Trustees and Pensions

Well, it is now settled and it probably comes as little surprise to know that trustees in England cannot insist upon a bankrupt taking a payment from their pension so that it then falls into the estate. The Court of Appeal judgement in the long-awaited appeal (the hearing and submissions were on three dates in April, May and June of this year) of the decision in Horton -v- Henry has just been handed down.

The analysis of the legal position giving rise to the result is set out quite succinctly in paragraph 38 of the decision of Lady Justice Gloster. It is refreshing to see her use the phrase: “It would drive a coach and horses through the protection afforded to a bankrupt’s pension rights by the Insolvency Act and pension legislation” (in actual fact, she uses the expression twice!) and you may recall that this was my general view when the decision in Raithatha -v- Williamson was first published in 2012. Following the Pension Reforms introduced by George Osbourne, the already dramatic affect that the earlier case would have had on a bankrupt’s pension was greatly magnified and the decision of the Court of Appeal seems to be that most rare of beasts; both correct in law and right as a matter of common sense.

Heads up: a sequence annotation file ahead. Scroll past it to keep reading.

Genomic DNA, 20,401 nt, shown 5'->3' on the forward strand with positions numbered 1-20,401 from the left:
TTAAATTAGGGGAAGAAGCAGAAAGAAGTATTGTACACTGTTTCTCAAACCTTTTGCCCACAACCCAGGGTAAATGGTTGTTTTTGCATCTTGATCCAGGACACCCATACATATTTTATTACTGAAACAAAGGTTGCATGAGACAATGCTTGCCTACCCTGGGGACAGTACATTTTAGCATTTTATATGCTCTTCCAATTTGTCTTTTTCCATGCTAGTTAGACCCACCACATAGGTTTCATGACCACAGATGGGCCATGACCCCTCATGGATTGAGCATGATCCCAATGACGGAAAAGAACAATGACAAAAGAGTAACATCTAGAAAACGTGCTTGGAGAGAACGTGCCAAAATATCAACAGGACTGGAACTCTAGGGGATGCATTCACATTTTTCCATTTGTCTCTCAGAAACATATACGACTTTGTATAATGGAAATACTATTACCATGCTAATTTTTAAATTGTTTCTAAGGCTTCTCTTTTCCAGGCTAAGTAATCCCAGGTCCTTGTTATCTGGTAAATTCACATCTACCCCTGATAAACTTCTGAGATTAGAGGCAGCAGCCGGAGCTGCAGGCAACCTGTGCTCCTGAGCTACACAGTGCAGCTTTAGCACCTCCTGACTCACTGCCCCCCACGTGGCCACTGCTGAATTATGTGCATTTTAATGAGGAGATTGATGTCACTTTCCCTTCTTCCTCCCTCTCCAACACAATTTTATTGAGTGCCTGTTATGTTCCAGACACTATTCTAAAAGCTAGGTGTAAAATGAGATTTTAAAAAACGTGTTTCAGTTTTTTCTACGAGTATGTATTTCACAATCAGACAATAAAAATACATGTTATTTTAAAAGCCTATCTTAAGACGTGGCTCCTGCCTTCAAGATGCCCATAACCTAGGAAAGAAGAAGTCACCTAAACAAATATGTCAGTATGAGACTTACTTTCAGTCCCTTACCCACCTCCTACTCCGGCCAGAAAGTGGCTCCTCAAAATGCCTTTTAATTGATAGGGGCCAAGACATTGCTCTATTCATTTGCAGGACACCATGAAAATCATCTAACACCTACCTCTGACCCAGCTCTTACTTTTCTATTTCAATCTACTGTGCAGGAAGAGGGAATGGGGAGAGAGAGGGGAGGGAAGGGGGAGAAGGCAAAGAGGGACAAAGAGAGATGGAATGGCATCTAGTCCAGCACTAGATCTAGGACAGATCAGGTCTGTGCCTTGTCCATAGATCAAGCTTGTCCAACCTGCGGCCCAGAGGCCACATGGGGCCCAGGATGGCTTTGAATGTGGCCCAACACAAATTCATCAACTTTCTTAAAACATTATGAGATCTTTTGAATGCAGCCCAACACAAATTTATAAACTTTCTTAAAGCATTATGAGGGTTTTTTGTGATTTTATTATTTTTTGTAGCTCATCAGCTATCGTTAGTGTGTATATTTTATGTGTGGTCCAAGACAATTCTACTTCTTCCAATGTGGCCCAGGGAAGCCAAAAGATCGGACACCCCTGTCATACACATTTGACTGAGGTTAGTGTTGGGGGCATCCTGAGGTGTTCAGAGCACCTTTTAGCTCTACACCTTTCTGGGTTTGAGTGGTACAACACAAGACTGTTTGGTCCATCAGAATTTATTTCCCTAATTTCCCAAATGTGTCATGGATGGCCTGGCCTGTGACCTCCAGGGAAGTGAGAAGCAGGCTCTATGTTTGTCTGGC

In Scotland, I am aware that trustees had been cautious about seeking to apply the decision in Raithatha and were doubly so following the decision in Horton. It did seem that the decision was, at best, harsh and that the Scottish courts would be unlikely to follow the lead of the High Court. Whilst the legislation north and south of the border is different and has developed in many areas along different lines, it would be a brave (I hesitate to say “foolhardy”) trustee in Scotland who would now seek to argue that they were entitled to use the powers vested in them to seek an order for a Debtor to draw down a lump sum from their pension to pay their creditors.

On the positive side, from a creditor’s point of view, however, is the recent decision (also in England) in Stanley and Barber -v- Wilson and others. Apparently, contributing £550,000 to your pension in the three-and-a-half years leading up to your bankruptcy is excessive. Good to know!


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